Though the biotech sector is rife with promise, and sky high stock prices, based on novel therapies and vaccines, there is also the specter of a tough reimbursement landscape for some drugs. And for some companies there is also controversy surrounding reimbursement as well.
Given the huge price tags of some of drugs and treatments currently on the market, it makes sense that public health and industry forces have been trying to push drug prices down to benefit patients. That means revenue and margin pressure, and headline pressures, for some biotechs, including Questcor Pharmaceuticals (QCOR).
Questcor’s drug is the hormone gel known as Acthar, which costs drug companies nearly $30,000 for a five injection vial. Acthar, which has been around for decades, was originally slated to treat pediatric seizures. But the drug is now much more prevalent as a treatment for multiple sclerosis and other immune disorders that have proven to be resistant to cortisone.
At the same time the company was able to expand the indications for its drug, so too was Questcor able to raise the price of Acthar – by several thousand percent, from roughly $40 per vial to the current $28,000.
In recent months the company has come under scrutiny as its billing practices have enabled Questcor to charge high levels for Acthar while at the same time “helping” patients afford the therapy. It works this way: QCOR pays rebates to state and federal governments for every injection that participants in Medicare, Medicaid and other programs receive.
Certainly the “expanded” treatment uses beyond the original pediatric patients gives QCOR growth, assisted in part by federal health care programs. It’s estimated that some 30% of QCOR’s sales (especially for treatment of multiple sclerosis) come from patients enrolled in Medicare.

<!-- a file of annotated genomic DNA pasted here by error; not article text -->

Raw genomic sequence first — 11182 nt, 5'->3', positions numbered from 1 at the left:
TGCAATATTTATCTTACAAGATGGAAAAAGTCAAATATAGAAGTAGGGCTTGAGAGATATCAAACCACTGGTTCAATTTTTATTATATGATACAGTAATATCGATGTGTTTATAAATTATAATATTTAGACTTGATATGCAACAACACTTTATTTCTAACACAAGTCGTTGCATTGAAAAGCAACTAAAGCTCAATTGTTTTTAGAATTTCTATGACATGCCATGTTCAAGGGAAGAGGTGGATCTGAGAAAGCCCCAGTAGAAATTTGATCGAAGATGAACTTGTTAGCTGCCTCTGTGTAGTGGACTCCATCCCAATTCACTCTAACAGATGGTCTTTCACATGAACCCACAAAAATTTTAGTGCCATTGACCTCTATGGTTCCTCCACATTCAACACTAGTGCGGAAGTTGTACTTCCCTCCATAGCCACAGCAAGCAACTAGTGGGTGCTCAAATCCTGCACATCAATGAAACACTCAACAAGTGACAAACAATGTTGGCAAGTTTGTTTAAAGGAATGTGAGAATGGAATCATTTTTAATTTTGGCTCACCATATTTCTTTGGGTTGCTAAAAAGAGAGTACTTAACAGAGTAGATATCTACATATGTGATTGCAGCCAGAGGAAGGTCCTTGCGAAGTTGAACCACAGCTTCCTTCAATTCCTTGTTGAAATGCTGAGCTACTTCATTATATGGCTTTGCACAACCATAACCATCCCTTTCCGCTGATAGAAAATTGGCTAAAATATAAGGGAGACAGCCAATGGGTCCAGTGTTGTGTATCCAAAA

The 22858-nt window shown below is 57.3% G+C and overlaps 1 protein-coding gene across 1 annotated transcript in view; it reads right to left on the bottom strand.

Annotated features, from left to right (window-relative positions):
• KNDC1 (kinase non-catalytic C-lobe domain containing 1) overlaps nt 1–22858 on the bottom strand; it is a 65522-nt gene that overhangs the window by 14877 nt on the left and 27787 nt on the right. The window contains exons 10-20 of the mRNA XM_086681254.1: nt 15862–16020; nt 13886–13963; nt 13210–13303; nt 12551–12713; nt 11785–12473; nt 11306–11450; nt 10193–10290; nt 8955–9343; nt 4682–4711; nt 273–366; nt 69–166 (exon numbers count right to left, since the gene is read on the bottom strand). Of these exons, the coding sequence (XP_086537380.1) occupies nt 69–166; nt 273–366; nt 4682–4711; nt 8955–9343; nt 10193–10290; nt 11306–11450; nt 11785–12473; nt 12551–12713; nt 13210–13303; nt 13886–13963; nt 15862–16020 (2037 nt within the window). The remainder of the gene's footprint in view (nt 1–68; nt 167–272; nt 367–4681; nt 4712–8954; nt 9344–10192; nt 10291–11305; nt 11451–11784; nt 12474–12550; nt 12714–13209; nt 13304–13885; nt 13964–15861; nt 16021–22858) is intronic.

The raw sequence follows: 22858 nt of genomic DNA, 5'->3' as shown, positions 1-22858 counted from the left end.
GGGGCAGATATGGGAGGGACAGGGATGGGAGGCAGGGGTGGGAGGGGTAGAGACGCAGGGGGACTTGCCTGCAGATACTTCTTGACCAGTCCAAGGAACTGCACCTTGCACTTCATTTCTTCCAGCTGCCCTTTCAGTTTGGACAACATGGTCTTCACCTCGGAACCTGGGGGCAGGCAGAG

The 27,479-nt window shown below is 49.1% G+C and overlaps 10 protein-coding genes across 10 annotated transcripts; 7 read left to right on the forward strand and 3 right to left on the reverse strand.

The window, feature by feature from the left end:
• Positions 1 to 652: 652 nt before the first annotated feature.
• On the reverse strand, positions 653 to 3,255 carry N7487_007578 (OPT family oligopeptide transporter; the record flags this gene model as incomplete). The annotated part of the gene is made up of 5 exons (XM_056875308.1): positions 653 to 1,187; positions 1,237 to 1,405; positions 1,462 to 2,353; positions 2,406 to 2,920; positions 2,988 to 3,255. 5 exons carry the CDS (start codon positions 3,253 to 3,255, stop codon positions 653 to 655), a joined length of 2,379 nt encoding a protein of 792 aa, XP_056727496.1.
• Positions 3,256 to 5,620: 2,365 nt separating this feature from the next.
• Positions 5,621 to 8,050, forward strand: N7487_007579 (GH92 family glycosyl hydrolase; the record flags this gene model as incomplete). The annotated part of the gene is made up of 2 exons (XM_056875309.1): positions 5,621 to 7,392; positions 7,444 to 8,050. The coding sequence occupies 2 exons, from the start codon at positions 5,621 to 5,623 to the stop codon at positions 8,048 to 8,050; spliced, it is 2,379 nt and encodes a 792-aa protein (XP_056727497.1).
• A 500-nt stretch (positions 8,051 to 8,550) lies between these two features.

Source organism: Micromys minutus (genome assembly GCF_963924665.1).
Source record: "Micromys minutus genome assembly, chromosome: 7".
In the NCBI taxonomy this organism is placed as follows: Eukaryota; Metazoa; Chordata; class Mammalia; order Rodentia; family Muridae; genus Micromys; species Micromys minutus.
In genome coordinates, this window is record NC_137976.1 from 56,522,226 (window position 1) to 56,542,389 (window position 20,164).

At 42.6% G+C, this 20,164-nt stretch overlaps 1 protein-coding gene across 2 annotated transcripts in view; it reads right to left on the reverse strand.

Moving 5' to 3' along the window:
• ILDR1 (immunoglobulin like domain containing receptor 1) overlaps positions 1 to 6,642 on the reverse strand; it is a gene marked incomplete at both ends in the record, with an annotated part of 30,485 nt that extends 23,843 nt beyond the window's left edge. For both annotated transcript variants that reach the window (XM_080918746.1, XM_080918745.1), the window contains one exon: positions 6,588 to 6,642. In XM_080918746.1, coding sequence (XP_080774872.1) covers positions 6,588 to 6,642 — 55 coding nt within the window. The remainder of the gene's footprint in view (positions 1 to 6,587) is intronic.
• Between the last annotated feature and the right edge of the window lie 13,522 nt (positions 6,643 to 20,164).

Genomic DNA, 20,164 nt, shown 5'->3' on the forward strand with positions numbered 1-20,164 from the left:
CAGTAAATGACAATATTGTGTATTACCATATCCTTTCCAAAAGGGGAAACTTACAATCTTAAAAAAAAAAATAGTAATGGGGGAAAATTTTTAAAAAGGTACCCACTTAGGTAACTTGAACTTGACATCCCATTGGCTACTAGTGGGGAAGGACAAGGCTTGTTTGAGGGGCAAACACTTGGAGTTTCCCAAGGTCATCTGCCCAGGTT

But ongoing shifts in health care spending, especially under the Affordable Care Act, means that QCOR’s high prices and margins are likely temporary. Even with new legislation in place, thousands of dollars in deductibles need to be paid before patients start to see their drug benefits kick in – and even then they could be on the hook for 30-40% of the Acthar price tag, depending on the plan’s policies under ObamaCare.
QCOR has been a heavy contributor to medical charities that “fund the gap” between the money a patient lays out for a novel drug and what the insurance plan doles out. There’s been recent scrutiny over these charities, funded in part by the very companies they benefit, due to concerns over conflicts of interest.
In fact the Chronic Disease Fund, among the biggest of these charities, has been pulling back on writing grants that might be perceived as favoring a particular company’s drugs. That could be bad news for QCOR, which has in the past helped fund the Chronic Disease Fund, and which has benefitted from the charity as well. There are no other “competing drugs” that challenge Acthar in its expanded markets, so it’s possible that the Chronic Disease Fund could pull its beneficial relationship with Acthar precisely because there is nothing out there representing a choice.
But competing therapies are indeed on the horizon, which is a catch 22 of sorts for QCOR. Novartis is selling a competing drug in Europe, which retails for about $1,000 per treatment course. QCOR is familiar with the Novartis drug, having offered to pay $135 million last June. The transaction would be able to bring the Novartis drug to US shores, opening up competition in the market and presumably letting the Chronic Disease Fund point to an “alternative” therapy that would continue to allow spending on Acthar.
Either way, QCOR looks likely to face pricing pressure from the health care systems, or a dwindling “charity” lifeline that has helped keep 50% sales growth and 90% growth margins aloft. Or it’s possible that the FTC rejects its proposed push with the Novartis drug. That means shares could come down to the low $30 levels seen before the deal was announced.